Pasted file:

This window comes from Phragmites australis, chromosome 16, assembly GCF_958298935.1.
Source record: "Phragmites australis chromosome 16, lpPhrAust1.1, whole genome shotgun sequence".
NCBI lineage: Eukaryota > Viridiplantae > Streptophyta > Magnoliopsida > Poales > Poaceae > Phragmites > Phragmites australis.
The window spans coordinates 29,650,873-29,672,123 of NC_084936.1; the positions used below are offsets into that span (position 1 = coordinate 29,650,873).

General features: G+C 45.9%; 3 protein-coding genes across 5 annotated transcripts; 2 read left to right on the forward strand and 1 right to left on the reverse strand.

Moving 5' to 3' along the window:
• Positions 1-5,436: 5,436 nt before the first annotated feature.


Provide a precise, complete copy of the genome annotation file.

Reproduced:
This window comes from Phragmites australis, chromosome 16, assembly GCF_958298935.1.
Source record: "Phragmites australis chromosome 16, lpPhrAust1.1, whole genome shotgun sequence".
NCBI lineage: Eukaryota > Viridiplantae > Streptophyta > Magnoliopsida > Poales > Poaceae > Phragmites > Phragmites australis.
The window spans coordinates 29,650,873-29,672,123 of NC_084936.1; the positions used below are offsets into that span (position 1 = coordinate 29,650,873).

General features: G+C 45.9%; 3 protein-coding genes across 5 annotated transcripts; 2 read left to right on the forward strand and 1 right to left on the reverse strand.

Moving 5' to 3' along the window:
• Positions 1-5,436: 5,436 nt before the first annotated feature.